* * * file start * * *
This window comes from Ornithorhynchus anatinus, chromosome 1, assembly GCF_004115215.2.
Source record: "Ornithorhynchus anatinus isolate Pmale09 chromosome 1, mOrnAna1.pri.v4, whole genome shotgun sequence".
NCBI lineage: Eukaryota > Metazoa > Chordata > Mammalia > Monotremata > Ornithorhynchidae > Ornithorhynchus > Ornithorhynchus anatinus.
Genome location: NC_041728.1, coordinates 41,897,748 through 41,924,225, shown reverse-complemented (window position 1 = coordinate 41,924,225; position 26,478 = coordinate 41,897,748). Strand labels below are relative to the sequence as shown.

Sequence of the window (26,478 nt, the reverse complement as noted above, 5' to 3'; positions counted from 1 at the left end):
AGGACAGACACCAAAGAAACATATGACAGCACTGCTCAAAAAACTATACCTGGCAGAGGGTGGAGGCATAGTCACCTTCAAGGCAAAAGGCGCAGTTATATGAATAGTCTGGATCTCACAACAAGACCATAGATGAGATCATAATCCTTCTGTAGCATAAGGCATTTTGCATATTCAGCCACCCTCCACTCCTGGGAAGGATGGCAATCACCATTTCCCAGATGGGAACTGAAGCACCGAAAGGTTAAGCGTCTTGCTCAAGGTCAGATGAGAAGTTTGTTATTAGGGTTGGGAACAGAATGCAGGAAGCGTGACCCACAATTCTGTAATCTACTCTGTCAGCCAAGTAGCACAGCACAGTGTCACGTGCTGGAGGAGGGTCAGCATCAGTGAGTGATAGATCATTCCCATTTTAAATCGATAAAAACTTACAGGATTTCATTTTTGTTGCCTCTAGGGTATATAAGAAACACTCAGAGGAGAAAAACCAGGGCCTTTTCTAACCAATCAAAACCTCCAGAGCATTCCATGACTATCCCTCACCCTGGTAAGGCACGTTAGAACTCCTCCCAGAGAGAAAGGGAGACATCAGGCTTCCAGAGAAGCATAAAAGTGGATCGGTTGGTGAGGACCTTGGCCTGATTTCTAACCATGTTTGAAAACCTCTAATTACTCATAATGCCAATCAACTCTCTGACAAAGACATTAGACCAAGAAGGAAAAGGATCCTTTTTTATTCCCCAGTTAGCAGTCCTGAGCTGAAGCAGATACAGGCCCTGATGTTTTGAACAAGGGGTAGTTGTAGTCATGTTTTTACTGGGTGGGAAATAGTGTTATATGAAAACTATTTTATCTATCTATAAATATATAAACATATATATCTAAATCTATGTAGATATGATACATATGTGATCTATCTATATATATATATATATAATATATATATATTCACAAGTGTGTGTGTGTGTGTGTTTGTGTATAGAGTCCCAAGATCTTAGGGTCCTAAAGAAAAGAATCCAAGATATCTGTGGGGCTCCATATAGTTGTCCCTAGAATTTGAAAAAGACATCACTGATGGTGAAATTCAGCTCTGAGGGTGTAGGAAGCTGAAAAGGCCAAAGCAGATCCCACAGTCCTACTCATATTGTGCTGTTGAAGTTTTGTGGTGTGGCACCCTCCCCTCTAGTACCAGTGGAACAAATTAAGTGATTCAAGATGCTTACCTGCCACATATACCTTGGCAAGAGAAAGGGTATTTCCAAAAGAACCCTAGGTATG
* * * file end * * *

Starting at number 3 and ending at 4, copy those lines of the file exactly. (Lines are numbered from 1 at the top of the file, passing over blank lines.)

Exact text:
NCBI lineage: Eukaryota > Metazoa > Chordata > Mammalia > Monotremata > Ornithorhynchidae > Ornithorhynchus > Ornithorhynchus anatinus.
Genome location: NC_041728.1, coordinates 41,897,748 through 41,924,225, shown reverse-complemented (window position 1 = coordinate 41,924,225; position 26,478 = coordinate 41,897,748). Strand labels below are relative to the sequence as shown.